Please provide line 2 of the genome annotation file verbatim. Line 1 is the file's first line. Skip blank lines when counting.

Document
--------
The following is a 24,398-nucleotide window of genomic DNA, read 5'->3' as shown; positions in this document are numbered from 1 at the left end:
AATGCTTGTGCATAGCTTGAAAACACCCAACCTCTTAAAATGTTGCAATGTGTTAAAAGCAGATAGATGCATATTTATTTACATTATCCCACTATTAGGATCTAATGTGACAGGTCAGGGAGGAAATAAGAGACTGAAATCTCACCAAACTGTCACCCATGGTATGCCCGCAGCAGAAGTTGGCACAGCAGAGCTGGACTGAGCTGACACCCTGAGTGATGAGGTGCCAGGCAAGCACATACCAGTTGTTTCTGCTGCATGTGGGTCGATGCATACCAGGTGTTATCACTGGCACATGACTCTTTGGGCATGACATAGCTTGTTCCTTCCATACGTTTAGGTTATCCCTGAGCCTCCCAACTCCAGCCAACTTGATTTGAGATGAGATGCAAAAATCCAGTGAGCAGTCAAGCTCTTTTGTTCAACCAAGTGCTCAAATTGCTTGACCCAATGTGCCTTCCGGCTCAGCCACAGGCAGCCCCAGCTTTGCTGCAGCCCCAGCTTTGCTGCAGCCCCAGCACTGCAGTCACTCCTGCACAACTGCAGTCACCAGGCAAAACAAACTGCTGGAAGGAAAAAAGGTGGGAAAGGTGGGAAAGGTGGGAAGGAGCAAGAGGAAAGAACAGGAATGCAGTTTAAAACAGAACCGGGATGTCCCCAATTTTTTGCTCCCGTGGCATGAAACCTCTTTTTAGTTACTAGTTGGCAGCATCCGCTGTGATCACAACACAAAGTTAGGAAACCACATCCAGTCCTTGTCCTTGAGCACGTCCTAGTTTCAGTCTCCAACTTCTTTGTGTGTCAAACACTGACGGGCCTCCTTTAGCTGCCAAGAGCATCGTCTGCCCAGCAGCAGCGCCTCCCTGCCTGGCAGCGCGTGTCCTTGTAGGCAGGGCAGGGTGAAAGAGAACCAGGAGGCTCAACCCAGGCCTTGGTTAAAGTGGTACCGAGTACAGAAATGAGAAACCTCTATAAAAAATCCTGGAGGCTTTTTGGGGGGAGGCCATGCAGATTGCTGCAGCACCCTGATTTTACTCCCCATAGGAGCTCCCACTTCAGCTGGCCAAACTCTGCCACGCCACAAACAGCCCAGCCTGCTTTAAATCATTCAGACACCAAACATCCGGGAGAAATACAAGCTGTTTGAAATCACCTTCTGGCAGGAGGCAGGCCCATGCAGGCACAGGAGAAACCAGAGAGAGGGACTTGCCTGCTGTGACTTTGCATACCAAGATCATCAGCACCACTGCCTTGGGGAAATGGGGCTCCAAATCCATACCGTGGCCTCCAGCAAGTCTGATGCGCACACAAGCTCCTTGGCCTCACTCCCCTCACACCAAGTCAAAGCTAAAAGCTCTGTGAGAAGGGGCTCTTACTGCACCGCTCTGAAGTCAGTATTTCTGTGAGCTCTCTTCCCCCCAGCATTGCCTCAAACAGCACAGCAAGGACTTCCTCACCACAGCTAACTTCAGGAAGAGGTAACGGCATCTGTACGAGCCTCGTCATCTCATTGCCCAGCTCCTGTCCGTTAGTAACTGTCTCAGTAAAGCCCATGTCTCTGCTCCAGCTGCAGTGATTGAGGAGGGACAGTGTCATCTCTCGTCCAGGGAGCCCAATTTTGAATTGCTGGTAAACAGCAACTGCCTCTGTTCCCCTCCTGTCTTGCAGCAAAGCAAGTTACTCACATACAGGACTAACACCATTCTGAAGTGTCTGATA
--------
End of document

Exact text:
AATGCTTGTGCATAGCTTGAAAACACCCAACCTCTTAAAATGTTGCAATGTGTTAAAAGCAGATAGATGCATATTTATTTACATTATCCCACTATTAGGATCTAATGTGACAGGTCAGGGAGGAAATAAGAGACTGAAATCTCACCAAACTGTCACCCATGGTATGCCCGCAGCAGAAGTTGGCACAGCAGAGCTGGACTGAGCTGACACCCTGAGTGATGAGGTGCCAGGCAAGCACATACCAGTTGTTTCTGCTGCATGTGGGTCGATGCATACCAGGTGTTATCACTGGCACATGACTCTTTGGGCATGACATAGCTTGTTCCTTCCATACGTTTAGGTTATCCCTGAGCCTCCCAACTCCAGCCAACTTGATTTGAGATGAGATGCAAAAATCCAGTGAGCAGTCAAGCTCTTTTGTTCAACCAAGTGCTCAAATTGCTTGACCCAATGTGCCTTCCGGCTCAGCCACAGGCAGCCCCAGCTTTGCTGCAGCCCCAGCTTTGCTGCAGCCCCAGCACTGCAGTCACTCCTGCACAACTGCAGTCACCAGGCAAAACAAACTGCTGGAAGGAAAAAAGGTGGGAAAGGTGGGAAAGGTGGGAAGGAGCAAGAGGAAAGAACAGGAATGCAGTTTAAAACAGAACCGGGATGTCCCCAATTTTTTGCTCCCGTGGCATGAAACCTCTTTTTAGTTACTAGTTGGCAGCATCCGCTGTGATCACAACACAAAGTTAGGAAACCACATCCAGTCCTTGTCCTTGAGCACGTCCTAGTTTCAGTCTCCAACTTCTTTGTGTGTCAAACACTGACGGGCCTCCTTTAGCTGCCAAGAGCATCGTCTGCCCAGCAGCAGCGCCTCCCTGCCTGGCAGCGCGTGTCCTTGTAGGCAGGGCAGGGTGAAAGAGAACCAGGAGGCTCAACCCAGGCCTTGGTTAAAGTGGTACCGAGTACAGAAATGAGAAACCTCTATAAAAAATCCTGGAGGCTTTTTGGGGGGAGGCCATGCAGATTGCTGCAGCACCCTGATTTTACTCCCCATAGGAGCTCCCACTTCAGCTGGCCAAACTCTGCCACGCCACAAACAGCCCAGCCTGCTTTAAATCATTCAGACACCAAACATCCGGGAGAAATACAAGCTGTTTGAAATCACCTTCTGGCAGGAGGCAGGCCCATGCAGGCACAGGAGAAACCAGAGAGAGGGACTTGCCTGCTGTGACTTTGCATACCAAGATCATCAGCACCACTGCCTTGGGGAAATGGGGCTCCAAATCCATACCGTGGCCTCCAGCAAGTCTGATGCGCACACAAGCTCCTTGGCCTCACTCCCCTCACACCAAGTCAAAGCTAAAAGCTCTGTGAGAAGGGGCTCTTACTGCACCGCTCTGAAGTCAGTATTTCTGTGAGCTCTCTTCCCCCCAGCATTGCCTCAAACAGCACAGCAAGGACTTCCTCACCACAGCTAACTTCAGGAAGAGGTAACGGCATCTGTACGAGCCTCGTCATCTCATTGCCCAGCTCCTGTCCGTTAGTAACTGTCTCAGTAAAGCCCATGTCTCTGCTCCAGCTGCAGTGATTGAGGAGGGACAGTGTCATCTCTCGTCCAGGGAGCCCAATTTTGAATTGCTGGTAAACAGCAACTGCCTCTGTTCCCCTCCTGTCTTGCAGCAAAGCAAGTTACTCACATACAGGACTAACACCATTCTGAAGTGTCTGATA